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Posts Tagged ‘galaxy’

NASA’s Black-Hole-Hunter Catches Its First 10 Supermassive Black Holes

September 10, 2013 Leave a comment

Sep. 9, 2013 — NASA’s black-hole-hunter spacecraft, the Nuclear Spectroscopic Telescope Array, or NuSTAR, has “bagged” its first 10 supermassive black holes. The mission, which has a mast the length of a school bus, is the first telescope capable of focusing the highest-energy X-ray light into detailed pictures.

 

An optical color image of galaxies is seen here overlaid with X-ray data (magenta) from NASA’s Nuclear Spectroscopic Telescope Array (NuSTAR). (Credit: NASA/JPL-Caltech)
 

The new black-hole finds are the first of hundreds expected from the mission over the next two years. These gargantuan structures — black holes surrounded by thick disks of gas — lie at the hearts of distant galaxies between 0.3 and 11.4 billion light-years from Earth.

“We found the black holes serendipitously,” explained David Alexander, a NuSTAR team member based in the Department of Physics at Durham University in England and lead author of a new study appearing Aug. 20 in The Astrophysical Journal. “We were looking at known targets and spotted the black holes in the background of the images.”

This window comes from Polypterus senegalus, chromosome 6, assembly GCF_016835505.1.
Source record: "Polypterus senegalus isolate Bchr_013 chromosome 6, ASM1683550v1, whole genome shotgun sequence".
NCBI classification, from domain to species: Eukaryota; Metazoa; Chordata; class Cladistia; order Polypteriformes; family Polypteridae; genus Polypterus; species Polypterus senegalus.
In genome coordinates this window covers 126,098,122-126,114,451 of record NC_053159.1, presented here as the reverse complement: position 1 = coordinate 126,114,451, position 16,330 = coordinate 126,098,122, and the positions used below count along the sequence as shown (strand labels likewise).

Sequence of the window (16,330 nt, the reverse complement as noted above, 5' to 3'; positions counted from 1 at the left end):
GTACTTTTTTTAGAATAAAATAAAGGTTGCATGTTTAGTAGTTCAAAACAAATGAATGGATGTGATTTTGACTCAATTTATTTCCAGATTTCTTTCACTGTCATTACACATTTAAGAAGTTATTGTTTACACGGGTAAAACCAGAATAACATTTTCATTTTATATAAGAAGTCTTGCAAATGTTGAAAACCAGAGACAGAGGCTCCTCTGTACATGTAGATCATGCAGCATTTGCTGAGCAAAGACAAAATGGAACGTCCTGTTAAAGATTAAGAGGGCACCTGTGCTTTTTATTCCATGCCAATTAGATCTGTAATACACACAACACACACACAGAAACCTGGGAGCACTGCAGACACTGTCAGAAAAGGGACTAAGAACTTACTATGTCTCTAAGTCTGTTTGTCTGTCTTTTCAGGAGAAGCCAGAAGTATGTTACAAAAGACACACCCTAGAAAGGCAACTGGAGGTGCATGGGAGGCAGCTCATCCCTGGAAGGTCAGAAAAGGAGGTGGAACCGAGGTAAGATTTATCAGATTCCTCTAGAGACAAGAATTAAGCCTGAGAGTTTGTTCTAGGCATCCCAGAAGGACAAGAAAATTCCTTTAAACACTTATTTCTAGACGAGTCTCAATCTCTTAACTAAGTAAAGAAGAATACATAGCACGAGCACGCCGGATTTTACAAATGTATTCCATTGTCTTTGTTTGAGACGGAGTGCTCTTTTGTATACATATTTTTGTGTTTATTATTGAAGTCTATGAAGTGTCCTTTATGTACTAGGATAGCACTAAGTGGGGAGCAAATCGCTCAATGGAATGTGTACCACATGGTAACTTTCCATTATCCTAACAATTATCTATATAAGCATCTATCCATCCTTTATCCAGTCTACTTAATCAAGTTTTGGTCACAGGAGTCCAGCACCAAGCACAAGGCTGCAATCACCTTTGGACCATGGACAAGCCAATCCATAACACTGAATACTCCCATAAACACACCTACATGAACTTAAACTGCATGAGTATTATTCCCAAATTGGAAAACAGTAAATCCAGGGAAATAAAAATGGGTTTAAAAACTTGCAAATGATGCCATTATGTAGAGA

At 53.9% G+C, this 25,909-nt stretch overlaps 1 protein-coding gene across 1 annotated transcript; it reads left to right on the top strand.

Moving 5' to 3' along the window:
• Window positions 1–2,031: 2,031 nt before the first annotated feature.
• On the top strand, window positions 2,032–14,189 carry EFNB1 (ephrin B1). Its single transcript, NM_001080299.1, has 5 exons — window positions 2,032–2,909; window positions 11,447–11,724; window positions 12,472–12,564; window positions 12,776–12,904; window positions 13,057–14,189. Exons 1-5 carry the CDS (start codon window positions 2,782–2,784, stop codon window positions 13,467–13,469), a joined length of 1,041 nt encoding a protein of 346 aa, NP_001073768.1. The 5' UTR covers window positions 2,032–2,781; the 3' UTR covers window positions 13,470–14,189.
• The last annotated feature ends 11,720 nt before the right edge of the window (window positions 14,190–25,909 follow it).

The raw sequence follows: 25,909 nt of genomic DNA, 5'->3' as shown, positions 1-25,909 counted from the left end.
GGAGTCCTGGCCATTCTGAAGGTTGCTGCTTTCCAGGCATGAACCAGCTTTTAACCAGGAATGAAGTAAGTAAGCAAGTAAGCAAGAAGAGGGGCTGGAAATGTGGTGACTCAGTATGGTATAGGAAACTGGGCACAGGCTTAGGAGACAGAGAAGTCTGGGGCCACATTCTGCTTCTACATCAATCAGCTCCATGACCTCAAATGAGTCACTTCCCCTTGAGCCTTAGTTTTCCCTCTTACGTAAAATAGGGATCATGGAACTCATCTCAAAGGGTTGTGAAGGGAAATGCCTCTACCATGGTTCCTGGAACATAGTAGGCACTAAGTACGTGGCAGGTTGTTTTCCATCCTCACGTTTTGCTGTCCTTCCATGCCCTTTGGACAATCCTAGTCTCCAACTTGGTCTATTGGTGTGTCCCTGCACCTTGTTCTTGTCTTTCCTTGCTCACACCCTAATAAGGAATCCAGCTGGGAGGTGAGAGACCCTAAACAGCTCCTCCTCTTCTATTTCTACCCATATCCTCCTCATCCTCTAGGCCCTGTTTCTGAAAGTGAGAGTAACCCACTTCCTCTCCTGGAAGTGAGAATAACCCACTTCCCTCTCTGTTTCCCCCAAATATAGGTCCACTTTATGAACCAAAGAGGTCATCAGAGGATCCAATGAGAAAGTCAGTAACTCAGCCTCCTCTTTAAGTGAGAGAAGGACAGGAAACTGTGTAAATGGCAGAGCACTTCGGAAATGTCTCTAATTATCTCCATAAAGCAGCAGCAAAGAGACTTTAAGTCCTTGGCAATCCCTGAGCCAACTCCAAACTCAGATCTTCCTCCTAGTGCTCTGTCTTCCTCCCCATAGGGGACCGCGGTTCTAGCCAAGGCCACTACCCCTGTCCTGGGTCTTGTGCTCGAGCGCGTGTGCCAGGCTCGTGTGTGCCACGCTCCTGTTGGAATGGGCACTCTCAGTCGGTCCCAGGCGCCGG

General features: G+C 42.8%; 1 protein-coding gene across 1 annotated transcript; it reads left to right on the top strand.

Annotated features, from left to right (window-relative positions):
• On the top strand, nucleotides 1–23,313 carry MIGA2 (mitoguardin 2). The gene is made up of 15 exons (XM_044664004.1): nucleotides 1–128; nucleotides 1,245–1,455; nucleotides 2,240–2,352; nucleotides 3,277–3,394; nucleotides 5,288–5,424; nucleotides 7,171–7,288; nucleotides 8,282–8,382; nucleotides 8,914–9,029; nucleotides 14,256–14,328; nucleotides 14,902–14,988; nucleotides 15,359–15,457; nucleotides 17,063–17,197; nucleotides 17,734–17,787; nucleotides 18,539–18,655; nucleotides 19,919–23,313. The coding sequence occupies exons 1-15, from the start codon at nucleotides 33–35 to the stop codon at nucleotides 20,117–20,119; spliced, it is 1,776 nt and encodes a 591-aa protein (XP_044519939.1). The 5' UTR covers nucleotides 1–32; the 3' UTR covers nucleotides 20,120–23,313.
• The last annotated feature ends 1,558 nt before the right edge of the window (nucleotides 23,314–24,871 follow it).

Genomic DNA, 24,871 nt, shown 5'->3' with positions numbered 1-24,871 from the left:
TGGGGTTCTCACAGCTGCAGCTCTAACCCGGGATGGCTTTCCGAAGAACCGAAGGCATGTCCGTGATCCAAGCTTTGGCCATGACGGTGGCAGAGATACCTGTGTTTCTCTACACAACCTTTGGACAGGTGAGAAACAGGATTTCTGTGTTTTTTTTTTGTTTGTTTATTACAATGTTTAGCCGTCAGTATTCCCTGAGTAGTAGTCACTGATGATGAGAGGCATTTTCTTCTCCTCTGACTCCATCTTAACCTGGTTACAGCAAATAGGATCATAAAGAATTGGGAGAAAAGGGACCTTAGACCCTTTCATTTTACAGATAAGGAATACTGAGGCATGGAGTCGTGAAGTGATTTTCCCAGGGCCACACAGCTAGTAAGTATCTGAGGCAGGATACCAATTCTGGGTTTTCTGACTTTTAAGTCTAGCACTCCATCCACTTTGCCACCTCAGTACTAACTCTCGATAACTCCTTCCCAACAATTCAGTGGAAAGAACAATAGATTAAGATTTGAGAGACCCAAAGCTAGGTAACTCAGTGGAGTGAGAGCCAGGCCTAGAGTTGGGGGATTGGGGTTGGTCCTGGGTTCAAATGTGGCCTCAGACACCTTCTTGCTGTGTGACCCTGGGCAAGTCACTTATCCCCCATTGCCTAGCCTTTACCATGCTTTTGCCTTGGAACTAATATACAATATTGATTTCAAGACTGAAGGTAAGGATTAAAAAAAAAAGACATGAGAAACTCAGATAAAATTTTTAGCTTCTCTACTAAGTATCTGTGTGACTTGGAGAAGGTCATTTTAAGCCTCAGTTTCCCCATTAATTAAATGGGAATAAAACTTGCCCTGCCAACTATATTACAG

Additional serendipitous finds such as these are expected for the mission. Along with the mission’s more targeted surveys of selected patches of sky, the NuSTAR team plans to comb through hundreds of images taken by the telescope with the goal of finding black holes caught in the background.

 

Read more: http://www.sciencedaily.com/releases/2013/09/130909154918.htm

NASA’s Chandra Observatory Catches Giant Black Hole Rejecting Material

September 2, 2013 Leave a comment

Aug. 29, 2013 — Astronomers using NASA’s Chandra X-ray Observatory have taken a major step in explaining why material around the giant black hole at the center of the Milky Way Galaxy is extraordinarily faint in X-rays. This discovery holds important implications for understanding black holes.

Supermassive black hole Sagittarius A* at the heart of the Milky Way galaxy. (Credit: X-ray: NASA/UMass/D.Wang et al., IR: NASA/STScI)

New Chandra images of Sagittarius A* (Sgr A*), which is located about 26,000 light-years from Earth, indicate that less than 1 percent of the gas initially within Sgr A*’s gravitational grasp ever reaches the point of no return, also called the event horizon. Instead, much of the gas is ejected before it gets near the event horizon and has a chance to brighten, leading to feeble X-ray emissions.